The European Commission warned airports on Wednesday of looming regulation to prevent a repeat of the Christmas travel chaos and demanded to see battle plans for next winter.
European transport commissioner Siim Kallas held a meeting with top executives from the biggest airports after December snow forced passengers to sleep at terminals when tens of thousands of flight were cancelled.
"Volcanic ash is difficult for the aviation industry to predict, but we know that winter arrives every year and we should be ready for it," Kallas said, referring to the Icelandic volcano eruption in April that closed much of Europe's airspace.
"If you have 30 centimetres of snow suddenly in central Europe it is something very exceptional. But if you have one centimetre of snow and you still have announcements that flights are cancelled, this I consider unacceptable," he said.
The transport commissioner urged airports to prepare winter contingency plans and make them public by October, adding that one key issue to correct is the lack of information provided to passengers.
At the same time, Kallas said he would add a proposal to ensure airports provide a minimum service during a weather crisis to a package of legislation on liberalising the industry, which will be presented this summer.
But he ruled out any legislation that would allow passengers to sue airports in such situations, saying the system provides for people to seek redress through their airlines which in turn seek compensation from airports.
Thousands of people were forced to sleep at airports, including in London, Paris and Brussels, last December after a range of snow-related problems, from runways not being ploughed to ground crew running out of de-icing liquid.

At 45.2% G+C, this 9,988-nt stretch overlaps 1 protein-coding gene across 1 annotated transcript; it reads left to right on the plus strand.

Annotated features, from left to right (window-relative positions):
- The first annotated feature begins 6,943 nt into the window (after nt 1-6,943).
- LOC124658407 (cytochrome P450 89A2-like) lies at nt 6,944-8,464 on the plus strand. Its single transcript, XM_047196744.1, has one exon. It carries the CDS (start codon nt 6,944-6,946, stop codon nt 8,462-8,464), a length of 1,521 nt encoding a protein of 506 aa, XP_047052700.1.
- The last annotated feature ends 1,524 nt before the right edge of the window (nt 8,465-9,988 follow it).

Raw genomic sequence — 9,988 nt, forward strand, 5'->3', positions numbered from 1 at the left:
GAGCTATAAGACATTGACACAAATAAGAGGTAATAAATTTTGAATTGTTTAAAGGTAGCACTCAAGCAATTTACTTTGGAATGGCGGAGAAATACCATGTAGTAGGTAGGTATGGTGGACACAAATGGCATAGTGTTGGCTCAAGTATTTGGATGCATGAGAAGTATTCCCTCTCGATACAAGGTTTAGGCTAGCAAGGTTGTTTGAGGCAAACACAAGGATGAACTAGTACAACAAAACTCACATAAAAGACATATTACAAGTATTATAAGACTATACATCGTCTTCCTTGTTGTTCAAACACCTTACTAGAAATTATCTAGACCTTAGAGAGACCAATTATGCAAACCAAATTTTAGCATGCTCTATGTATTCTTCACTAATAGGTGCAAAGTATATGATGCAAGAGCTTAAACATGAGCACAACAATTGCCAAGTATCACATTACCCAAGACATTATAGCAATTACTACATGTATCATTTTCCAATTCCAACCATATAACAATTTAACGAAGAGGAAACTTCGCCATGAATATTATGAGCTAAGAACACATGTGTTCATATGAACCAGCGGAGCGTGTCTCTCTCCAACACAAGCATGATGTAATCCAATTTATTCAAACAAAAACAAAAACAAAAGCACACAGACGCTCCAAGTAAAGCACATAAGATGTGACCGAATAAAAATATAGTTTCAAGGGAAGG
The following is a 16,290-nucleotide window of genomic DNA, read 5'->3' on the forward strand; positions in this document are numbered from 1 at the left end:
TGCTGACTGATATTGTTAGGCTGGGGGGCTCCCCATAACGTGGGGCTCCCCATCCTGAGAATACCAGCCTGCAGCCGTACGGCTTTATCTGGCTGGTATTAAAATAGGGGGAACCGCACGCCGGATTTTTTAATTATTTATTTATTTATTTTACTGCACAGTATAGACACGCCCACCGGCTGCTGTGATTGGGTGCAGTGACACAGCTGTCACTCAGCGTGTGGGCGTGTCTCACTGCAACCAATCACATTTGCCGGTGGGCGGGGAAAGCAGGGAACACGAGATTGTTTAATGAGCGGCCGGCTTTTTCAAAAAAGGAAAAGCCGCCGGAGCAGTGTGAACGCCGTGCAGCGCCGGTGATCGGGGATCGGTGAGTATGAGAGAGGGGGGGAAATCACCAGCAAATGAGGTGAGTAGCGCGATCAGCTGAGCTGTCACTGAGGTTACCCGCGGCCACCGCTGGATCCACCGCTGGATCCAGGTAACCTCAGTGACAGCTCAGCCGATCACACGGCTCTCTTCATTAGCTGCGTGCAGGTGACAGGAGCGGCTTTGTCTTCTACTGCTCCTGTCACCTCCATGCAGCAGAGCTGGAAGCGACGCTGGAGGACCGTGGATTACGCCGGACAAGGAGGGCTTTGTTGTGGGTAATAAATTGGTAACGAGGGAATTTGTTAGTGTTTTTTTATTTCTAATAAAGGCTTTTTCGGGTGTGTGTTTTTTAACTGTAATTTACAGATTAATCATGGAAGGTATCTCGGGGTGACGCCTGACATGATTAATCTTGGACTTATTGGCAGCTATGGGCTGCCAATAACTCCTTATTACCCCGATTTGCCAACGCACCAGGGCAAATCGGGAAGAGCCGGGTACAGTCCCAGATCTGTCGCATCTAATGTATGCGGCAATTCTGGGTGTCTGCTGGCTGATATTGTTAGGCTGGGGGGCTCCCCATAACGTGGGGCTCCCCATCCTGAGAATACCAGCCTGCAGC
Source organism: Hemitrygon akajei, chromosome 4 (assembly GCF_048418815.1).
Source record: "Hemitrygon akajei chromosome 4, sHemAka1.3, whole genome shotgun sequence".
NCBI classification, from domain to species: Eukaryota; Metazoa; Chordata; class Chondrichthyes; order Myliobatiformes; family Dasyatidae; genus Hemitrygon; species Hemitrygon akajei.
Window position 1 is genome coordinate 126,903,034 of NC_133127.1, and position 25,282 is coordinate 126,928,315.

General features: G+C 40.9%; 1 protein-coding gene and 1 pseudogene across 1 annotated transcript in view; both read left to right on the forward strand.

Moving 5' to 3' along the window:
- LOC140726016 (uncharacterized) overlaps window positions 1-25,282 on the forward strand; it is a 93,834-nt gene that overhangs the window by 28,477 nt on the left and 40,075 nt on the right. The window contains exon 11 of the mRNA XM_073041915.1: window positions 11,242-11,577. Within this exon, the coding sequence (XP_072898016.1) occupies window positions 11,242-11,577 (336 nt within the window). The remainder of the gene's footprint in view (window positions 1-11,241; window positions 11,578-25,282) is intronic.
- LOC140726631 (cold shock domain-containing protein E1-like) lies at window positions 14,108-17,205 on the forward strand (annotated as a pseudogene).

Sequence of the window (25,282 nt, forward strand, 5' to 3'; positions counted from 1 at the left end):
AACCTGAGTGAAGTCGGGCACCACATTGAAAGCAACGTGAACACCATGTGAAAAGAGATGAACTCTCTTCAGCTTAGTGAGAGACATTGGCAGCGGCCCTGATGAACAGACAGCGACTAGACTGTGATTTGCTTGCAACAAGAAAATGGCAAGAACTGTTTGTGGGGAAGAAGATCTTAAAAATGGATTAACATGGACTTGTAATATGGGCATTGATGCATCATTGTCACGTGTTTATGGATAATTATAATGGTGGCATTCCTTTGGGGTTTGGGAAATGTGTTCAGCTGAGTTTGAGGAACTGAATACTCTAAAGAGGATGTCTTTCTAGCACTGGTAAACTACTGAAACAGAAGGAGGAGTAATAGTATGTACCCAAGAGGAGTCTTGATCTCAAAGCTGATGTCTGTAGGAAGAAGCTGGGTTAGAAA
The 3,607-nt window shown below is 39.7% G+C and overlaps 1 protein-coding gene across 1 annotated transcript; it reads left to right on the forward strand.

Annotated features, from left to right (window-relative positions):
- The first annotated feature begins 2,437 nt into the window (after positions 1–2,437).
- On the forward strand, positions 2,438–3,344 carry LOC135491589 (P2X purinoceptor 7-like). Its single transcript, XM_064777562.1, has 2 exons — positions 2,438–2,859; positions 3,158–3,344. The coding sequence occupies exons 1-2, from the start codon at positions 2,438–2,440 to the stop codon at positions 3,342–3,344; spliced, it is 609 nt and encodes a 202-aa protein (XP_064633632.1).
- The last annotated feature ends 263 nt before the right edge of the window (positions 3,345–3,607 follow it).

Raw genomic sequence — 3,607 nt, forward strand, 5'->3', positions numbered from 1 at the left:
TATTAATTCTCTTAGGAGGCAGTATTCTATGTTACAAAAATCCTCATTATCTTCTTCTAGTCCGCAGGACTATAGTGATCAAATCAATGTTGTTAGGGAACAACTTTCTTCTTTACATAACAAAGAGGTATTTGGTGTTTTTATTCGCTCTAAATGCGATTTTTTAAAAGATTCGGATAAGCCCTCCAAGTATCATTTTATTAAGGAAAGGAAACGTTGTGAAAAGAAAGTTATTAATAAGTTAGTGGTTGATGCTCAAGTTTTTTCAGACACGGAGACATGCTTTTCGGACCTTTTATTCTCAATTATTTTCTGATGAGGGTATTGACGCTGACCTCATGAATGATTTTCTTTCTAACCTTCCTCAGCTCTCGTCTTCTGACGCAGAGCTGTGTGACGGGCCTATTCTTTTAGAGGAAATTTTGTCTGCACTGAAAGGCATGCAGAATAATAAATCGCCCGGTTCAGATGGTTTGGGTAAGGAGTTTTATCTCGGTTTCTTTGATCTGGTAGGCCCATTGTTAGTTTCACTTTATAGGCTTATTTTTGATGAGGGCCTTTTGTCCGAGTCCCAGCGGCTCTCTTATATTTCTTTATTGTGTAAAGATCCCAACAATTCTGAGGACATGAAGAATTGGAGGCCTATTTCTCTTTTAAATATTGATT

The commission said 35,000 flights were cancelled last month -- more than for the whole of 2009.
At the height of the snow crisis in December, Kallas had summoned airport officials to explain themselves in Brussels, blasting their handling of the travel chaos as "unacceptable."
Kallas said a meeting with representatives from the entire aviation industry, from airports to airlines and ground handling services, would be held in March to discuss how to share risks and responsibilities.
Last week, British airports operator BAA which operates six airports in Britain including Heathrow, said the recent harsh wintry weather had cost the company £24 million (29 million euros, $38 million).
Heavy snow and thick ice all but closed Heathrow, the busiest international passenger air hub in the world, exacting a humble apology from BAA chief executive Colin Matthews.
BAA has set up an independent inquiry into the poor performance of its Heathrow operations last month. The findings are due in March.
The Association of European Airlines said the snow chaos, coupled with strikes and the volcano ash crisis, had put the brakes on the industry's recovery last year.
Source: AFP Global Edition